Private Collection

Frances Richards (1903 - 1985)

Hieratic Head, circa 1940

SKU: 9891

Collage and watercolour on fabric ground
10 ¬Ω x 7 in. (27 x 18 cm)

Height – 27cm
Width – 18cm


Collection of Simon Hilton

From a formalist perspective, the facial features are stylised, veering

towards abstraction, linearity. The hair curls, and there are striking

vertical markings on the cheeks that are suggestive of West African ritual

scarification. Eyes – and ears – are open, mouth is closed. This face as

represented is not in the act of speech, but it is attentive. It is a face that

could be female, maybe male, or indifferent and undifferentiated. The

title maintains a gender neutrality, stating only that it is a Hieratic Head’.

Composed on a linen ground, most of the facial details are

embroidered. There are also three dark fabric panels. They are more

coarsely stitched on, in the manner of a quilt, the narrow rectangular

panels evoking in particular Kente strip weaving and its echoes in African-

American quilting traditions.

This Hieratic Head’ makes allusions that seem to be undercut by the

medium: the applied art’ of embroidery. Frances Richards attended the

Royal College of Art, where she received formal training in art and was

especially drawn to learning tempera and fresco painting. What about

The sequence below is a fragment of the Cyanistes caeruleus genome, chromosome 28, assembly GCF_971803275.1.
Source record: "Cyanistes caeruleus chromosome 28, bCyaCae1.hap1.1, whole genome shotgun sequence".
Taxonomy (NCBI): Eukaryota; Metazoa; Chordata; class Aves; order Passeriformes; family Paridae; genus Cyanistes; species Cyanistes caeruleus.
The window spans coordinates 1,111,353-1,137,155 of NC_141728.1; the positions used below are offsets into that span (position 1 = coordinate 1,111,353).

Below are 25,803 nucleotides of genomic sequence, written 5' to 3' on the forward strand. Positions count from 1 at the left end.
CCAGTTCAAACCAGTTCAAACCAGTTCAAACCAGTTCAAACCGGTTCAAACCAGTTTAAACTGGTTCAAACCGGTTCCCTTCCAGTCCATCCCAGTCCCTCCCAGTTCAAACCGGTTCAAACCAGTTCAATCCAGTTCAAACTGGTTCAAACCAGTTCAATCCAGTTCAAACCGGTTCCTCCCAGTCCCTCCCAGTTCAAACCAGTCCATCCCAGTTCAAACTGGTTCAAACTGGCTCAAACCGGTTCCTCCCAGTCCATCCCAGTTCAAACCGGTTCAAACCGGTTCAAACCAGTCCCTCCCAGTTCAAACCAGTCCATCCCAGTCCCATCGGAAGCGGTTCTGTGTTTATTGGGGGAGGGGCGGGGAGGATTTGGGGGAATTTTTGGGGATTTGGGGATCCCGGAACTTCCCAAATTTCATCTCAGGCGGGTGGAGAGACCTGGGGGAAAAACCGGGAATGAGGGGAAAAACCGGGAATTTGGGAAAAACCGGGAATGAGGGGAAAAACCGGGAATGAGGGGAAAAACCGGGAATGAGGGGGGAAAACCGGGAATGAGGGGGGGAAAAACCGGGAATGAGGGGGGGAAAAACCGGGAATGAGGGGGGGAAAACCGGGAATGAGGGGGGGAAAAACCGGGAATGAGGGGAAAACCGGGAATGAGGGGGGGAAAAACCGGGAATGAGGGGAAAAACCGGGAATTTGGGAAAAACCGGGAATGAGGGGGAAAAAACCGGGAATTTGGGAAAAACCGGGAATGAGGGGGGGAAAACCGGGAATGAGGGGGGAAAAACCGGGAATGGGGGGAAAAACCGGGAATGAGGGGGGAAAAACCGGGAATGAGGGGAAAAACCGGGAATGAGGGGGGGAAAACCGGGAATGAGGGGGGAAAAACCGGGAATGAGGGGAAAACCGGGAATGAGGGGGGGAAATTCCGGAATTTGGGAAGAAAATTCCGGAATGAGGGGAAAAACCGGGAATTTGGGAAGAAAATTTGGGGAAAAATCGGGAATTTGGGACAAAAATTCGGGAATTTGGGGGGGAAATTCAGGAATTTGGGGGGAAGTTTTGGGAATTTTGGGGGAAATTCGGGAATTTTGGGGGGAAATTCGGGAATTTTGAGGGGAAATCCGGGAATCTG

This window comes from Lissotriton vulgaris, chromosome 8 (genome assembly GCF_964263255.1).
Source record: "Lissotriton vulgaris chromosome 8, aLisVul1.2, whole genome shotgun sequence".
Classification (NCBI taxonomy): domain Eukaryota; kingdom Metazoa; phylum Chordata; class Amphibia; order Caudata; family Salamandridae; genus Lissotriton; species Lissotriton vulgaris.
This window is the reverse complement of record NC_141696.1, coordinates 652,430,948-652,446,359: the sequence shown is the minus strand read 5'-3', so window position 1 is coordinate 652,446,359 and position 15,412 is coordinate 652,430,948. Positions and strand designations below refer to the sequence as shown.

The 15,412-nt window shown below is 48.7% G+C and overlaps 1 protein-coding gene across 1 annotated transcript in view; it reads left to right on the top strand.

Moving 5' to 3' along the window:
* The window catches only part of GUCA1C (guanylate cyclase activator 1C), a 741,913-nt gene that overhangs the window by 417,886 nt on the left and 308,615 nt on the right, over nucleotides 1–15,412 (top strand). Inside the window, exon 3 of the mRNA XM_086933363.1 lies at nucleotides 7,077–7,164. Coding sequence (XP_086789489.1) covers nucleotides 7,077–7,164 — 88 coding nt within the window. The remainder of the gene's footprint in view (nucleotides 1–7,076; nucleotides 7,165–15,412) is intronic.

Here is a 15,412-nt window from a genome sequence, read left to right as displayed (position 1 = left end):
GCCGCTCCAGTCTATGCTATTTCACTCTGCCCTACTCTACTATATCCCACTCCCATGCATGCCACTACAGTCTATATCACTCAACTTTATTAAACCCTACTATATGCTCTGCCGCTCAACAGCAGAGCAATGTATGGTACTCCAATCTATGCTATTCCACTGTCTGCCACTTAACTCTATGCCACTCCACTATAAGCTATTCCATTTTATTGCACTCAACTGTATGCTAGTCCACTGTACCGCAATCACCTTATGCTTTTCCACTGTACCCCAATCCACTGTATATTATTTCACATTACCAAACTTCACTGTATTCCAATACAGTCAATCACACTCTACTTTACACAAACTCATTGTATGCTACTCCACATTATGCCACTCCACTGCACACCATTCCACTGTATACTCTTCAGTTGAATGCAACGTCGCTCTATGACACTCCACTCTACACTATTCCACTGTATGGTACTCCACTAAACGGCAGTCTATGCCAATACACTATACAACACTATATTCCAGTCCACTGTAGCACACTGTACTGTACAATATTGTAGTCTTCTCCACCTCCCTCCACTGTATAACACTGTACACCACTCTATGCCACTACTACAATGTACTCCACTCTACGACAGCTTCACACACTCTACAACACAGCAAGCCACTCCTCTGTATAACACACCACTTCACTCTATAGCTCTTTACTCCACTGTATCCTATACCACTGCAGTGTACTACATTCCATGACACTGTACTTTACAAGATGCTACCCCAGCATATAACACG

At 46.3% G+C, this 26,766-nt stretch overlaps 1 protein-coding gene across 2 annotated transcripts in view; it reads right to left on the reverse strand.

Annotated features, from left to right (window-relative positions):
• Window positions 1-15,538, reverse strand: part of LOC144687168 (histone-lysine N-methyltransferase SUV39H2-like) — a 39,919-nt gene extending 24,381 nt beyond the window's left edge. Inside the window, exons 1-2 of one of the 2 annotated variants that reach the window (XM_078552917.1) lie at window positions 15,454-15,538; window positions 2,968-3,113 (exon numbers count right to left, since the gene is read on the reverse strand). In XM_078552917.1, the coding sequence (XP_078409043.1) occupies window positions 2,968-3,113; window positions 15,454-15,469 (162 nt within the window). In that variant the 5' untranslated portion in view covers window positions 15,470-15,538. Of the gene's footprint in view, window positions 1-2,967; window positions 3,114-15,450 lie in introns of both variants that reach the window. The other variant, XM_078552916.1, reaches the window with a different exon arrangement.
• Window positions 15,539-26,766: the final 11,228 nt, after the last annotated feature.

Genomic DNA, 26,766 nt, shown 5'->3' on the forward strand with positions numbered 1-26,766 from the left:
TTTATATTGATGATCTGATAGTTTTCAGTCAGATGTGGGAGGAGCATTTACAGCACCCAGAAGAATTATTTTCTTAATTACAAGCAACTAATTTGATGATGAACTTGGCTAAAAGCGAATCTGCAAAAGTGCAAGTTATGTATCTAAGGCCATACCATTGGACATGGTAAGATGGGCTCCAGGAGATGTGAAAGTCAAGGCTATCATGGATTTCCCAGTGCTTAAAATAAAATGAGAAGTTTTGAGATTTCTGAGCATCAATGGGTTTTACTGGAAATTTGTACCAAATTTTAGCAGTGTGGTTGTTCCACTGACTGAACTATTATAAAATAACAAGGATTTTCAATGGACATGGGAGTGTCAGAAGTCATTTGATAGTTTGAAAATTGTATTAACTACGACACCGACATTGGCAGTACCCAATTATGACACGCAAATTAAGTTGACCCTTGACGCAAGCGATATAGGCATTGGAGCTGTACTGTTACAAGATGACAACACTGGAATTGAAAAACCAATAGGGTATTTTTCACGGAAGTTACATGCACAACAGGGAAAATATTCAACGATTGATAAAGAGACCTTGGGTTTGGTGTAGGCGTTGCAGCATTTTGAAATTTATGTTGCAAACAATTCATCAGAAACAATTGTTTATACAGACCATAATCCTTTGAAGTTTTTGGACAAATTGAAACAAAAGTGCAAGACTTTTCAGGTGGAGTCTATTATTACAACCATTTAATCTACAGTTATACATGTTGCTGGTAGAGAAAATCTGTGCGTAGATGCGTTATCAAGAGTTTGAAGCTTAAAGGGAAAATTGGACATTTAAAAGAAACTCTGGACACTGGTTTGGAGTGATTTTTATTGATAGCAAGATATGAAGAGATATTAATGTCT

embroidery, and quilting – where and when did she learn those craft

techniques? And why, given her training, did she choose to create toiles

brodées that evoke the kind of women’s work that was widely taught to

girls, rather than learnt in college? Perhaps it is not the title but the very

medium of embroidery that makes the strongest, and most poignant,

intellectual claim here, by pointing to our assumptions about the

materials and methods that are usually deemed suitable for artistic and

intellectual expression.

Commentary by Sophie White, Associate Professor of American Studies at the University of Notre Dame. She is the

author of Wild Frenchmen and Frenchified Indians: Material Culture and Race in Colonial Louisiana (2012)

and the forthcoming Intimate Voices of the African Diaspora: Narrating Slavery in French America 2019.

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Frances Richards - Vase of Flowers
1903 - 1985

Frances Richards (nŽ e Clayton) worked as a pottery designer for
Paragon while studying at Burslem School of Art (1919’24),
before winning a scholarship to the Royal College of Art (1924′
27) where she met Ceri Richards (whom she married in 1929).

Greatly influenced by Italian Renaissance painters, she
specialised in tempera and fresco painting in her studies, and
continued to work in tempera after leaving the college. During
the 1930s she produced lithographs, and in 1931 provided twelve
drawings for The Revelation of St. John the Divine.

In 1945, she held her first solo exhibition at the Redfern
Gallery, where she exhibited again in 1949 and 1954. She also
took part in shows at Hannover Gallery (1950), the Leicester
Galleries (1964 and 1969), the Howard Roberts Gallery, and
Holsworthy Gallery (1981).

A respected teacher, Richards held posts at Camberwell School
of Art (1928’39) and later Chelsea School of Art (1947’59).


Frances Richards (1903 - 1985)
Mother and child, sleeping
Frances Richards (1903 - 1985)
Virgil – The Road to Town
Frances Richards (1903 - 1985)
Woman with Flowers
Frances Richards (1903 - 1985)
Penitent Figure, 1984
Frances Richards (1903 - 1985)
Vase of Flowers
Frances Richards (1903 - 1985)
Woman with Flowers
Frances Richards (1903 - 1985)
Mother and Baby
Frances Richards (1903 - 1985)
Girl in a Garden, late 1940’s
Frances Richards (1903 - 1985)
Hieratic Floral Figure, 1974
Frances Richards (1903 - 1985)
Hieratic Head, circa 1940